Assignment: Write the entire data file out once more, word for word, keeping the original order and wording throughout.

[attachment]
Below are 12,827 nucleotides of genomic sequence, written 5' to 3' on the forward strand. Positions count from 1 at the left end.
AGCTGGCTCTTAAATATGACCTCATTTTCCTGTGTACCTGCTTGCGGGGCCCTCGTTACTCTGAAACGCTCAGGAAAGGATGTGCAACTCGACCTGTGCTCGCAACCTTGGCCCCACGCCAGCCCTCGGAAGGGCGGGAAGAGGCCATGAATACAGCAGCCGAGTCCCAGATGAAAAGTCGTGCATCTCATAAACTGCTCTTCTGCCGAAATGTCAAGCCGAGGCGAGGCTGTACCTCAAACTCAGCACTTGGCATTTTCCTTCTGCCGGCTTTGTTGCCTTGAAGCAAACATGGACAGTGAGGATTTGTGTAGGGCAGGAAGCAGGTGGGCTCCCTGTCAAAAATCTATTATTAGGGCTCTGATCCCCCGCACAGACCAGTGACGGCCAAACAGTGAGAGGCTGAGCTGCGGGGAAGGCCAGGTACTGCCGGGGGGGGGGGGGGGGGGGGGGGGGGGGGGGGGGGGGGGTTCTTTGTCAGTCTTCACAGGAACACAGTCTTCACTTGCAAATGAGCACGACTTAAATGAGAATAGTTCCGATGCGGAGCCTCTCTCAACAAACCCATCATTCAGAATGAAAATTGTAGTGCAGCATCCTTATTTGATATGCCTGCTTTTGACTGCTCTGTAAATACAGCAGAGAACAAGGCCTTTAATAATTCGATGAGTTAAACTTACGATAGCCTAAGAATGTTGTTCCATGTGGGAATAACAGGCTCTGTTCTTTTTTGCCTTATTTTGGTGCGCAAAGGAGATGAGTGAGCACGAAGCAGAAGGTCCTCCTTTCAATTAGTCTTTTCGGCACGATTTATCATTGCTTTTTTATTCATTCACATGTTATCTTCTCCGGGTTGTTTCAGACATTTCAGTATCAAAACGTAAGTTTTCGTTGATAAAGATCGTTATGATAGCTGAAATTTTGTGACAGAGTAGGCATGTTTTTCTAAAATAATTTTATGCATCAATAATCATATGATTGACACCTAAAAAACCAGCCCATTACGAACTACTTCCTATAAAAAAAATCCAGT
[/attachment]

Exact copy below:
Below are 12,827 nucleotides of genomic sequence, written 5' to 3' on the forward strand. Positions count from 1 at the left end.
AGCTGGCTCTTAAATATGACCTCATTTTCCTGTGTACCTGCTTGCGGGGCCCTCGTTACTCTGAAACGCTCAGGAAAGGATGTGCAACTCGACCTGTGCTCGCAACCTTGGCCCCACGCCAGCCCTCGGAAGGGCGGGAAGAGGCCATGAATACAGCAGCCGAGTCCCAGATGAAAAGTCGTGCATCTCATAAACTGCTCTTCTGCCGAAATGTCAAGCCGAGGCGAGGCTGTACCTCAAACTCAGCACTTGGCATTTTCCTTCTGCCGGCTTTGTTGCCTTGAAGCAAACATGGACAGTGAGGATTTGTGTAGGGCAGGAAGCAGGTGGGCTCCCTGTCAAAAATCTATTATTAGGGCTCTGATCCCCCGCACAGACCAGTGACGGCCAAACAGTGAGAGGCTGAGCTGCGGGGAAGGCCAGGTACTGCCGGGGGGGGGGGGGGGGGGGGGGGGGGGGGGGGGGGGGGGTTCTTTGTCAGTCTTCACAGGAACACAGTCTTCACTTGCAAATGAGCACGACTTAAATGAGAATAGTTCCGATGCGGAGCCTCTCTCAACAAACCCATCATTCAGAATGAAAATTGTAGTGCAGCATCCTTATTTGATATGCCTGCTTTTGACTGCTCTGTAAATACAGCAGAGAACAAGGCCTTTAATAATTCGATGAGTTAAACTTACGATAGCCTAAGAATGTTGTTCCATGTGGGAATAACAGGCTCTGTTCTTTTTTGCCTTATTTTGGTGCGCAAAGGAGATGAGTGAGCACGAAGCAGAAGGTCCTCCTTTCAATTAGTCTTTTCGGCACGATTTATCATTGCTTTTTTATTCATTCACATGTTATCTTCTCCGGGTTGTTTCAGACATTTCAGTATCAAAACGTAAGTTTTCGTTGATAAAGATCGTTATGATAGCTGAAATTTTGTGACAGAGTAGGCATGTTTTTCTAAAATAATTTTATGCATCAATAATCATATGATTGACACCTAAAAAACCAGCCCATTACGAACTACTTCCTATAAAAAAAATCCAGT